This article first appeared in Barossa Living, Spring 2010
Let’s be honest, robust reds aren’t everyone’s bag. The Barossa’s big reds put it on the map and made Australian wine famous in the first place, but these days many consumers are on the hunt for something different and something fresh. The wine world is increasingly prizing diversity and subtlety.
“What’s the most exciting alternative variety that I should plant?” a Barossa grape grower asked me recently. My answer took him by surprise. “Shiraz and Grenache,” I said. “That’s what the Barossa does best.” You don’t need quirky varieties to make something new and refreshing.
At the cutting edge of Barossa winemaking, a growing band of producers are turning to some of Europe’s clever techniques to reinvent traditional Barossa varieties. Some are experimenting with whole bunch fermentation, in which stalks are fermented with the grapes to add spice, perfume and texture. Others are simply harvesting early to highlight freshness while others are playing with a technique called ‘carbonic maceration.’
The region of Beaujolais in France is famous for its young, juicy, fruity wines with plenty of colour but not much tannin. The secret is fermentation in sealed tanks, in which whole berries ferment quickly in their own skins. This is carbonic maceration, a technique being revived by some of Australia’s more progressive winemakers.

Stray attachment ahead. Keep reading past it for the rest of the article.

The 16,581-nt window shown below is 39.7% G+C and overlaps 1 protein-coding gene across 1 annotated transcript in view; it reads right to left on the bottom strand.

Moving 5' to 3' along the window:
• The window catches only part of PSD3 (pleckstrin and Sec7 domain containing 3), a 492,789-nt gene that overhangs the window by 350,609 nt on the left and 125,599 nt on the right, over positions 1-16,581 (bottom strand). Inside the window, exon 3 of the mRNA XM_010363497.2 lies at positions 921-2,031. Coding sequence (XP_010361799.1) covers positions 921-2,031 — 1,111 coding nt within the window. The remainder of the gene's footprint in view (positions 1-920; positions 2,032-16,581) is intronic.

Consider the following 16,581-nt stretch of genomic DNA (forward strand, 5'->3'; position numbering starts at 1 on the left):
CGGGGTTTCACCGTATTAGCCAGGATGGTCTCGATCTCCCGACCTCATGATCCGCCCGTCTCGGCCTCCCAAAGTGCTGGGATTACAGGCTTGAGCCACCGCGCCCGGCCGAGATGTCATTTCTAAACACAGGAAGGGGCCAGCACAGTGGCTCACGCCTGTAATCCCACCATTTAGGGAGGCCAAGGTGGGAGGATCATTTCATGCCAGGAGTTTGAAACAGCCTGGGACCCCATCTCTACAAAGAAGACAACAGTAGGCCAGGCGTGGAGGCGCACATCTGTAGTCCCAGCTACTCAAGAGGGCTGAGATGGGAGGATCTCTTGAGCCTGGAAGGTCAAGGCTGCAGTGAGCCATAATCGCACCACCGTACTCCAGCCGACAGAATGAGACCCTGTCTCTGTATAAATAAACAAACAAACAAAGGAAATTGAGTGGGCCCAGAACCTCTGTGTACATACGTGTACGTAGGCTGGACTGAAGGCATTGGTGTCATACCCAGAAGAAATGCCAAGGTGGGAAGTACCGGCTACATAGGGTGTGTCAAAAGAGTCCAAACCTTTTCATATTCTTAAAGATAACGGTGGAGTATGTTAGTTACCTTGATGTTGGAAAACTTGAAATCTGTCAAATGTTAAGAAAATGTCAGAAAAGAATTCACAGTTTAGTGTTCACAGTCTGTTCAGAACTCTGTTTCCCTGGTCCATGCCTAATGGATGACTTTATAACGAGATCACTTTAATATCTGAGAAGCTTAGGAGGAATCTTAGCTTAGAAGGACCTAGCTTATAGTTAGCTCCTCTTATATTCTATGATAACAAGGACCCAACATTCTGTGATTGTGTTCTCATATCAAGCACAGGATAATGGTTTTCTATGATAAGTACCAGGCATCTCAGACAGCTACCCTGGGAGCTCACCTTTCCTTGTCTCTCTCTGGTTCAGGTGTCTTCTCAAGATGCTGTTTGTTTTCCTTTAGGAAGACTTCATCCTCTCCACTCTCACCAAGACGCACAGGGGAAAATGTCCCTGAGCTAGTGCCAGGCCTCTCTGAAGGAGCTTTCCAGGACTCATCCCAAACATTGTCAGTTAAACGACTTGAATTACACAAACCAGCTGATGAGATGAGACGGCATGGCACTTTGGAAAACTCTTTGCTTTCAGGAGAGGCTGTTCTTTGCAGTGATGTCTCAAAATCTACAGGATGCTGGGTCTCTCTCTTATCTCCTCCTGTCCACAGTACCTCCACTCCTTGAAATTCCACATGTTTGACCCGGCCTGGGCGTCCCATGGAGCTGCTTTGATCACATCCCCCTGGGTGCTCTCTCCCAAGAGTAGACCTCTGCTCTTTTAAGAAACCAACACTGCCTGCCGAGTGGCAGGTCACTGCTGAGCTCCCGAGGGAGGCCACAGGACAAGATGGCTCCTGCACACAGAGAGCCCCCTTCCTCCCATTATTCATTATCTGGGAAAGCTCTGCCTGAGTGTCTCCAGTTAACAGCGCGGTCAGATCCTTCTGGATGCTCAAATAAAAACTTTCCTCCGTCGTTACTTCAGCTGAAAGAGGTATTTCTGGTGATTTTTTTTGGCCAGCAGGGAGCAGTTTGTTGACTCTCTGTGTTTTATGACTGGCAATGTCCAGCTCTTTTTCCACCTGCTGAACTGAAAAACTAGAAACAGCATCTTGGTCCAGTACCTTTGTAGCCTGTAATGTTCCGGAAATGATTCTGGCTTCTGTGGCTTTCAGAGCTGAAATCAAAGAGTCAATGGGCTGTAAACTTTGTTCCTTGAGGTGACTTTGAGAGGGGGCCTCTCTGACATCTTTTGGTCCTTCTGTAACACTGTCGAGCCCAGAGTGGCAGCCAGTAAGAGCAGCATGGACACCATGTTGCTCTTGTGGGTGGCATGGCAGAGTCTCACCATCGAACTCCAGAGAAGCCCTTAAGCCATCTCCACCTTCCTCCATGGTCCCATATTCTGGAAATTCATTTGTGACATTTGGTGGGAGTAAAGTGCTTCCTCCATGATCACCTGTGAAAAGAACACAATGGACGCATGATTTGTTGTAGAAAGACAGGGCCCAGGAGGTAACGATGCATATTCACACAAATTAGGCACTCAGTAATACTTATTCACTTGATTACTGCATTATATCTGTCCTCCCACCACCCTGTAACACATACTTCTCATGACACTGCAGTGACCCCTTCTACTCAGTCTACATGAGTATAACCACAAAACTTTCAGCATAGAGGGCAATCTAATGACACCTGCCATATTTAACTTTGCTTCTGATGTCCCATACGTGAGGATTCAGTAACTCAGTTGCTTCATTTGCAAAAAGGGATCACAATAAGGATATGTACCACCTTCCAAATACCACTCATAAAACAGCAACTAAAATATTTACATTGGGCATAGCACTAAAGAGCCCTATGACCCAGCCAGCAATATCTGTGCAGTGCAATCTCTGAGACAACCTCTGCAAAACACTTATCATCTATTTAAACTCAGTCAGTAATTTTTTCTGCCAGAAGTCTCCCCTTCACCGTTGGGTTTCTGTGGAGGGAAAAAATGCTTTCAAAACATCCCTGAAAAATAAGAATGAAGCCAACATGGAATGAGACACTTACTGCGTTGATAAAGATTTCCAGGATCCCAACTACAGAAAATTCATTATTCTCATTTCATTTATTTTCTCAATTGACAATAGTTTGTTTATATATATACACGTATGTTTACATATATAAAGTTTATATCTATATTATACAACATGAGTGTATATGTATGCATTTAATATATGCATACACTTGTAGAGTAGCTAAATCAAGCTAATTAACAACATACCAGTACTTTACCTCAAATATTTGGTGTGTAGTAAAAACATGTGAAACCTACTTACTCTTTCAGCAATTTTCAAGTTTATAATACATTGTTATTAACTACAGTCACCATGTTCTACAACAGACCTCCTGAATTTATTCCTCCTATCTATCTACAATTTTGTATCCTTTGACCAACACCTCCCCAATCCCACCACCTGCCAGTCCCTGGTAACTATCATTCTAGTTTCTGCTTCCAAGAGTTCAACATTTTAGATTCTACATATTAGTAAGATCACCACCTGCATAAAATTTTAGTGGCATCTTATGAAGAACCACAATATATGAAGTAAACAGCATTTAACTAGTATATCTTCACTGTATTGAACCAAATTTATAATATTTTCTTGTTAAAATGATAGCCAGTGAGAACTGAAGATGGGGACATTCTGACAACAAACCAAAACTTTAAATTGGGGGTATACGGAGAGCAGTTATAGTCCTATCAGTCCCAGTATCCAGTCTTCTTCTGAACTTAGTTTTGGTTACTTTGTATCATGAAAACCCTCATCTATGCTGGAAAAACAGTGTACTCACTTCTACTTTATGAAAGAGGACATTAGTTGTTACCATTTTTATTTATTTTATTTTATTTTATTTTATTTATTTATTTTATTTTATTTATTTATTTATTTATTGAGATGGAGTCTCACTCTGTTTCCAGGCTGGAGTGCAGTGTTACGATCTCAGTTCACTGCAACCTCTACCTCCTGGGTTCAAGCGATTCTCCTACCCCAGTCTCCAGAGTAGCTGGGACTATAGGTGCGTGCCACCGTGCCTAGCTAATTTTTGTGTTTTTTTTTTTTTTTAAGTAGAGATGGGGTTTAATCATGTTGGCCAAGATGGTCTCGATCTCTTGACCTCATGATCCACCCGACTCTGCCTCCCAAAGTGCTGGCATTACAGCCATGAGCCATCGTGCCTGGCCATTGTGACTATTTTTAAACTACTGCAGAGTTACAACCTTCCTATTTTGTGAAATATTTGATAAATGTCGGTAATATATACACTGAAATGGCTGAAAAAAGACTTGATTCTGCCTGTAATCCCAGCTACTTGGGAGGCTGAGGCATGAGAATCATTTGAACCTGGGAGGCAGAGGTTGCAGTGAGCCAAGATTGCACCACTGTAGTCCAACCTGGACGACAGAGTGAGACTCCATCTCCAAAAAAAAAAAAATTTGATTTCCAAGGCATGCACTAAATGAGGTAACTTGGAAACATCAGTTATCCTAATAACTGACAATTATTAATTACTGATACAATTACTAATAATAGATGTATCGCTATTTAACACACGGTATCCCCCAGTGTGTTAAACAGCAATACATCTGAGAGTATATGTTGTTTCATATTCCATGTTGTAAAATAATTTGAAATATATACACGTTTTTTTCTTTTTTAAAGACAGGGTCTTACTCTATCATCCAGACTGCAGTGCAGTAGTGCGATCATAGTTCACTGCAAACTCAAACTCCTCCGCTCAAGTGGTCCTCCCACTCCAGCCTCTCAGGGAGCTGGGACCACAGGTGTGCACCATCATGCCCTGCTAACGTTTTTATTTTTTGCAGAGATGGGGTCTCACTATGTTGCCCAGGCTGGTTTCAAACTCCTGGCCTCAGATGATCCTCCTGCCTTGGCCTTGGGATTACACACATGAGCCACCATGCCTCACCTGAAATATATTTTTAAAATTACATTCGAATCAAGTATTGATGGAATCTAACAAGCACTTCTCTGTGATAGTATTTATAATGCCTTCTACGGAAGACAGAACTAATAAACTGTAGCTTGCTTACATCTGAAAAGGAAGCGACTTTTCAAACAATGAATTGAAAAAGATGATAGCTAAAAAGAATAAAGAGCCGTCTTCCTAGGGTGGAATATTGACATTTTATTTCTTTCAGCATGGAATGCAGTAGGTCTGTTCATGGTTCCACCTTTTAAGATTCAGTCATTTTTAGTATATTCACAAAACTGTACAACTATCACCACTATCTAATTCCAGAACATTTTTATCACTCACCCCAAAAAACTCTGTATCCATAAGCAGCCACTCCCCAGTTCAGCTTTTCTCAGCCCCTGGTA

These are wines to enjoy young and fresh, food friendly styles which are low in alcohol and tannin. This makes them extremely versatile with a wide range of cuisines including, importantly, the arch wine matching challenges of spicy Indian, Mexican and Thai.
Don’t fear, wines like these will never replace full throttle Barossa reds but rather add a more elegant colour to the Barossa’s palette of wine choices. As we warm to the arrival of Spring, these new wines could not come at a better time.
I offered the grape grower who posed the question a blind glass of St Hallett’s new Old Vine Grenache (see below). “It’s Pinot Noir for sure!” he said. Point made.
Dutschke Cab Mac Barossa Valley Shiraz 2010, $20
This is Wayne Dutschke’s sensitive side like you’ve never seen it. Gloriously youthful Barossa Shiraz, fermented using carbonic maceration to coax out perfumed aromas and flavours of violets, mixed spice and fruit mine pies. It’s a rounded, soft style that will enjoy a light chill.
Spinifex Papillon Barossa Valley Grenache Cinsault Mataro 2009, $22.50
Grenache at its best is fragrant, spicy and refreshing. Pete Shell’s blend showcases vibrant fruit that’s been picked a little earlier, fermented with some stalks to add texture and spice. With notes of dried flowers and raspberries, it’s beautifully floral and restrained.
St Hallett Touriga Naçional 2009, $25
Touriga Naçional is a traditional port variety, but when the stars aligned and a stunning vintage shone on an old block planted on just the right Barossa soils, the fruit was ready to be harvested early, showcasing all of its aromatic lift and bright fruit flavours.
St Hallett Old Vine Grenache 2009, $40
Inspired by the elegance of pinot noir and made using techniques designed to retain pinot’s fruit vibrancy and floral lift, this is a wine of great delicacy and perfume that still retains the red fruit and spice hallmarks of classic grenache. The result is the most compelling take on single vineyard old vine Barossa Grenache that I have seen in a long time. Don’t miss this wine.
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